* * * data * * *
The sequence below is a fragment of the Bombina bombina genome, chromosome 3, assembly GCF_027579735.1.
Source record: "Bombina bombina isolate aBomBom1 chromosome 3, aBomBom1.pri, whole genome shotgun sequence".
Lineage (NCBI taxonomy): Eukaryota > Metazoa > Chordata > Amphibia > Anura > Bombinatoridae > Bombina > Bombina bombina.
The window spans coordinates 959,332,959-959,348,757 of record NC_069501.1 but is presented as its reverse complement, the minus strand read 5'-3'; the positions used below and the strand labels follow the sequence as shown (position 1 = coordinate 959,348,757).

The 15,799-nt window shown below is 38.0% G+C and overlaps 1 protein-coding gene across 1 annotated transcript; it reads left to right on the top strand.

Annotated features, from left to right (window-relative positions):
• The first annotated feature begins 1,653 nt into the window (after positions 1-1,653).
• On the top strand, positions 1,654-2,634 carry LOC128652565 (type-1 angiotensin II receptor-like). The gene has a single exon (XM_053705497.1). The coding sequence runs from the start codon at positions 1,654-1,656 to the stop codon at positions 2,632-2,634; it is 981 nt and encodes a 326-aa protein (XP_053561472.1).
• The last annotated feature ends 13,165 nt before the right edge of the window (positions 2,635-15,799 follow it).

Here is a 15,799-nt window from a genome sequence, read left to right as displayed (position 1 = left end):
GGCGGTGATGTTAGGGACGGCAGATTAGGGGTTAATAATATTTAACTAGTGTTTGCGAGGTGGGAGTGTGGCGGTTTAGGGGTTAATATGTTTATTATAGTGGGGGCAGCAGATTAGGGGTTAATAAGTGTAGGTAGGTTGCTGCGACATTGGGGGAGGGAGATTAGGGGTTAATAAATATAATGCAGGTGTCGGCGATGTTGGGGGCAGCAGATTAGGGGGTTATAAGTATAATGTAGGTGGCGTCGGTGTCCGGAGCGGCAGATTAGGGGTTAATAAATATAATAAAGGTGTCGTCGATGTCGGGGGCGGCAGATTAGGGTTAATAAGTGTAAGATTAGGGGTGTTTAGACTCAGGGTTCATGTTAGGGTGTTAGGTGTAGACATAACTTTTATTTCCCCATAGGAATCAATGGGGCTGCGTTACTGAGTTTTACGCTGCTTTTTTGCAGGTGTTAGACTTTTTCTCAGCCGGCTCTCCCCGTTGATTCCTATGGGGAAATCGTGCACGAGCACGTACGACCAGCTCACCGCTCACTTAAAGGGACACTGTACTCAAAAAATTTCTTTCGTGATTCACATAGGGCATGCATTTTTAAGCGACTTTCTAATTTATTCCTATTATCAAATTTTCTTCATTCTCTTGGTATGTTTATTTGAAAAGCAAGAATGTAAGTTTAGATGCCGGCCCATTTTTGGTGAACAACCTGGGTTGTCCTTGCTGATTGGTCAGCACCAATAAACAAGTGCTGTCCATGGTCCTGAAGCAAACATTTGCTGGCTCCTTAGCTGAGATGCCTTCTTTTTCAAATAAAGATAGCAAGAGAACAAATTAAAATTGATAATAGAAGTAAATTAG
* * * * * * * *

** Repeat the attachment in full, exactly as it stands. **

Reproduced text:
The sequence below is a fragment of the Bombina bombina genome, chromosome 3, assembly GCF_027579735.1.
Source record: "Bombina bombina isolate aBomBom1 chromosome 3, aBomBom1.pri, whole genome shotgun sequence".
Lineage (NCBI taxonomy): Eukaryota > Metazoa > Chordata > Amphibia > Anura > Bombinatoridae > Bombina > Bombina bombina.
The window spans coordinates 959,332,959-959,348,757 of record NC_069501.1 but is presented as its reverse complement, the minus strand read 5'-3'; the positions used below and the strand labels follow the sequence as shown (position 1 = coordinate 959,348,757).

The 15,799-nt window shown below is 38.0% G+C and overlaps 1 protein-coding gene across 1 annotated transcript; it reads left to right on the top strand.

Annotated features, from left to right (window-relative positions):
• The first annotated feature begins 1,653 nt into the window (after positions 1-1,653).
• On the top strand, positions 1,654-2,634 carry LOC128652565 (type-1 angiotensin II receptor-like). The gene has a single exon (XM_053705497.1). The coding sequence runs from the start codon at positions 1,654-1,656 to the stop codon at positions 2,632-2,634; it is 981 nt and encodes a 326-aa protein (XP_053561472.1).
• The last annotated feature ends 13,165 nt before the right edge of the window (positions 2,635-15,799 follow it).

Here is a 15,799-nt window from a genome sequence, read left to right as displayed (position 1 = left end):
GGCGGTGATGTTAGGGACGGCAGATTAGGGGTTAATAATATTTAACTAGTGTTTGCGAGGTGGGAGTGTGGCGGTTTAGGGGTTAATATGTTTATTATAGTGGGGGCAGCAGATTAGGGGTTAATAAGTGTAGGTAGGTTGCTGCGACATTGGGGGAGGGAGATTAGGGGTTAATAAATATAATGCAGGTGTCGGCGATGTTGGGGGCAGCAGATTAGGGGGTTATAAGTATAATGTAGGTGGCGTCGGTGTCCGGAGCGGCAGATTAGGGGTTAATAAATATAATAAAGGTGTCGTCGATGTCGGGGGCGGCAGATTAGGGTTAATAAGTGTAAGATTAGGGGTGTTTAGACTCAGGGTTCATGTTAGGGTGTTAGGTGTAGACATAACTTTTATTTCCCCATAGGAATCAATGGGGCTGCGTTACTGAGTTTTACGCTGCTTTTTTGCAGGTGTTAGACTTTTTCTCAGCCGGCTCTCCCCGTTGATTCCTATGGGGAAATCGTGCACGAGCACGTACGACCAGCTCACCGCTCACTTAAAGGGACACTGTACTCAAAAAATTTCTTTCGTGATTCACATAGGGCATGCATTTTTAAGCGACTTTCTAATTTATTCCTATTATCAAATTTTCTTCATTCTCTTGGTATGTTTATTTGAAAAGCAAGAATGTAAGTTTAGATGCCGGCCCATTTTTGGTGAACAACCTGGGTTGTCCTTGCTGATTGGTCAGCACCAATAAACAAGTGCTGTCCATGGTCCTGAAGCAAACATTTGCTGGCTCCTTAGCTGAGATGCCTTCTTTTTCAAATAAAGATAGCAAGAGAACAAATTAAAATTGATAATAGAAGTAAATTAG